Now we'll paint some dirt and dust patches on the shark's body. Change the Color to very dark black and increase the Opacity value to something like 0.32. Then click on the File Browser button.
Clicking on the File Browser button opens the Open window. Here select dapple.jpg file (included with the default Maya install.)
With the dapple.jpg image selected, start painting dust and dirt on the shark model.
You can also use the Blur tool inside the Paint Operations panel.
Now try to blur the patches in an artistic way, and also blur the paint seams if needed.
Once again with the same texture brush selected, change the Color to pure white and increase the Opacity value to around 0.75. Also turn on the Paint Radio button, as shown in the image.
Now paint some white patches as shown.
To add more variety, change the texture brush file to hatch.jpg (also included with the default Maya install) to paint some scratches on the skin. You can also use your own textures.
Take the white color and increase the Opacity value to something like 0.95.
Now paint some scratches on the skin.
We'll also paint some more patches, such as dotted spots. So first change the texture to sand.jpg (also included with the default Maya install.)
This area should also have some color. Change the color to red, with an Opacity value of 1.0. Now if you paint the bottom of the fin, you'll see some red spots. Keep painting artistically according to your needs.
Now we'll paint the gums of the shark. Pick a pink color with an Opacity value of 0.67, and start painting the gums as shown in the image.
With the same brush, color and opacity values selected. Increase the brush size by pressing B and dragging the Left Mouse Button to the left and right, to increase or decrease the size. With an increased brush size, paint some patches on the bottom of the shark.
We have completed the 3D painting on the shark's body. You can always choose your own colors and settings to further customize the look of your model.
After completing the texture painting, we need to save the texture for retouching in Photoshop, so we can get a much better look for the texture and colors. Scroll down in the 3D Paint Attributes and go to the File Textures option, and click on the Save Textures button to save the texture file.
3. 3D Texture Painting: Bump Map
Now we'll generate the bump map. Open the Attribute to Paint drop down menu and select BumpMap, as shown in the image.
After selecting Bump Map, select the shark and click on the Assign/Edit Textures button to assign the bump map to the selected shark mesh. When we apply a bump map for painting, the color texture may not display in the viewport.
After clicking on the Assign/Edit Textures button, it will open the Assign/Edit Textures settings box. Here set the Size X and Size Y values to a 2048 resolution, and then click on the Assign/Edit Textures button.
Now click on the File Browser button in the 3D Paint Attributes, and select the sand.jpg file for the texture brush profile. Finally click on the Open button.
Paint the bump wherever you want to have it. You can’t see the bump in the viewport, only in a rendered frame.
Render a frame to see how it looks. There is excess bumpiness, which is not looking good.
To adjust the bump depth, go to Window > Rendering Editors > Hypershade to open the Hypershade window.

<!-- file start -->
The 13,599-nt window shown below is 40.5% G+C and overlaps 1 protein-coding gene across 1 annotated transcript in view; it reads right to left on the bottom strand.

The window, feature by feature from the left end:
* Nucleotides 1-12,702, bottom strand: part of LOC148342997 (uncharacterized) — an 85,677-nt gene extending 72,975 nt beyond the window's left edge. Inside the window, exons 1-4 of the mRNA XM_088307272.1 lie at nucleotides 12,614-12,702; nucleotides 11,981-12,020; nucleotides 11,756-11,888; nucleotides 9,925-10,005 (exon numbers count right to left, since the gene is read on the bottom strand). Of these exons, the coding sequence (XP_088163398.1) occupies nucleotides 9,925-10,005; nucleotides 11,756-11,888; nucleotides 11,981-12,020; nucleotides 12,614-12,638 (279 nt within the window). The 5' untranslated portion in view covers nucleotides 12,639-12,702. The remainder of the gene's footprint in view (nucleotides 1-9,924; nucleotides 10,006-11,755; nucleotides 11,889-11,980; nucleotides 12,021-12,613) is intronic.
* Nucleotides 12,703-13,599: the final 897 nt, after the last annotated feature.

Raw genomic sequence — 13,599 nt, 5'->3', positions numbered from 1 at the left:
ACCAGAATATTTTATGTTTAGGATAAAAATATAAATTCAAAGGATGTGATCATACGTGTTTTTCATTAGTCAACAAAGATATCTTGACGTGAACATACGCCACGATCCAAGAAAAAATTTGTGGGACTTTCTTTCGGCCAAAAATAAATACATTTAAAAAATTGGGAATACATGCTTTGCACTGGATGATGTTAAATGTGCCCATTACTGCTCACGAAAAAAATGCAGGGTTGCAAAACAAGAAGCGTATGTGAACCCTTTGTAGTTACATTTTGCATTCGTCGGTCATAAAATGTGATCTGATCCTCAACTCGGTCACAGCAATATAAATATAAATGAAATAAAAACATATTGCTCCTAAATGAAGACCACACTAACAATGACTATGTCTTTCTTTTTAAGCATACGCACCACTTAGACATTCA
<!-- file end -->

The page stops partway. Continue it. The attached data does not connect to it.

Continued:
In the Hypershade window, apply the Blinn 3 shader node (which is a bump texture node.) Select it and drag it inside the Work Area, as shown in the image below.
To rename the shader node, Right Click on it and select Rename from the fly-out menu.
In the Rename node box, type Shark Texture and click OK.
Again Right Click on the same Shark Texture node and choose Graph Network from the fly-out menu, to extract the node connection.
Now you can see the extracted graph nodes as shown in the image. Double Click on the Bump node to open the bump Attribute Editor.
In the Attribute Editor, under 2d Bump Attributes, set the Bump Depth value to 0.020.
Now render the frame again and you'll see the bumpiness has been reduced.
4. 3D Texture Painting: Specular Map
Let’s now apply a specular color texture map, just like we did for the color and bump. Go to the 3D Paint Attributes Editor and choose SpecularColor, from the Attribute to paint drop down menu, inside the File Textures section.
After clicking on the Assign/Edit Textures button, it will open the Assign/Edit Textures settings box. Again set the Size X and Size Y values to a 2048 resolution, and click on the Assign/Edit Textures button.
After assigning the texture, select the Artisan Smooth Blur Brush and a white color, and start painting the specular around the top surface of the shark mesh.
After painting the specular color, the rendered scene will look like this.
To see the texture in viewport, change the Attribute to paint option to Color, from inside the File Textures section of the 3D Paint Attribute Editor.
5. Applying Shaders
Now with both eyeballs selected, Right Click and select Assign Favorite Material > Blinn.
In the Blinn Attribute Editor, change the color to a dark blue as shown in the image.
Scroll down to the Specular Shading panel and change the Eccentricity value to 0.150, the Specular Roll Off value to 0.800 and the Specular Color to white, to add glossiness to the eyeballs.
We now need to apply a shader to the teeth mesh group. First go to Window > Outliner. We have already grouped all the upper and lower teeth in the Outliner window, so select the Teeth group.
With the Teeth group selected, apply a new Blinn shader node and change its color to pure white.
We have now completed the shark texturing process. Be sure to Save the file to use in the next part of the tutorial.
This is the final result of our well textured shark.
After doing some lighting and compositing in Photoshop, it looks like this.